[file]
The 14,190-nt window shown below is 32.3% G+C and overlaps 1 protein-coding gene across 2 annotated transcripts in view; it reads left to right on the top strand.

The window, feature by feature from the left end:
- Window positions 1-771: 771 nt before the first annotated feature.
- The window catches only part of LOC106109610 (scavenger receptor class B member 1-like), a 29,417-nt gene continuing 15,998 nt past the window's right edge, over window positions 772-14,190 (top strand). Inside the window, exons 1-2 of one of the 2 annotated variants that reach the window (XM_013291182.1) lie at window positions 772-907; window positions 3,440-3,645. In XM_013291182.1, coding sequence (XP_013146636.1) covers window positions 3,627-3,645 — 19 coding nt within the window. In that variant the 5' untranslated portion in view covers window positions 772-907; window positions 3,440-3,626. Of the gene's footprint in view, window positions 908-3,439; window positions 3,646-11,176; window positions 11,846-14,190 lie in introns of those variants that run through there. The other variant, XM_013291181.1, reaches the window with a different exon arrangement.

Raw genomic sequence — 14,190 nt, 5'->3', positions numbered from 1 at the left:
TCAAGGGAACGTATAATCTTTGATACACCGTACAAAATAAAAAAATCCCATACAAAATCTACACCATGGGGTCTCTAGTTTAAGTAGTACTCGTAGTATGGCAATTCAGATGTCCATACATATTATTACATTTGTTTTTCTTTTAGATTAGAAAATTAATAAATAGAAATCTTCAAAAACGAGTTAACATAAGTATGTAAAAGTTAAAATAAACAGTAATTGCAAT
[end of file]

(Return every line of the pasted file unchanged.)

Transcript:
The 14,190-nt window shown below is 32.3% G+C and overlaps 1 protein-coding gene across 2 annotated transcripts in view; it reads left to right on the top strand.

The window, feature by feature from the left end:
- Window positions 1-771: 771 nt before the first annotated feature.
- The window catches only part of LOC106109610 (scavenger receptor class B member 1-like), a 29,417-nt gene continuing 15,998 nt past the window's right edge, over window positions 772-14,190 (top strand). Inside the window, exons 1-2 of one of the 2 annotated variants that reach the window (XM_013291182.1) lie at window positions 772-907; window positions 3,440-3,645. In XM_013291182.1, coding sequence (XP_013146636.1) covers window positions 3,627-3,645 — 19 coding nt within the window. In that variant the 5' untranslated portion in view covers window positions 772-907; window positions 3,440-3,626. Of the gene's footprint in view, window positions 908-3,439; window positions 3,646-11,176; window positions 11,846-14,190 lie in introns of those variants that run through there. The other variant, XM_013291181.1, reaches the window with a different exon arrangement.

Raw genomic sequence — 14,190 nt, 5'->3', positions numbered from 1 at the left:
TCAAGGGAACGTATAATCTTTGATACACCGTACAAAATAAAAAAATCCCATACAAAATCTACACCATGGGGTCTCTAGTTTAAGTAGTACTCGTAGTATGGCAATTCAGATGTCCATACATATTATTACATTTGTTTTTCTTTTAGATTAGAAAATTAATAAATAGAAATCTTCAAAAACGAGTTAACATAAGTATGTAAAAGTTAAAATAAACAGTAATTGCAAT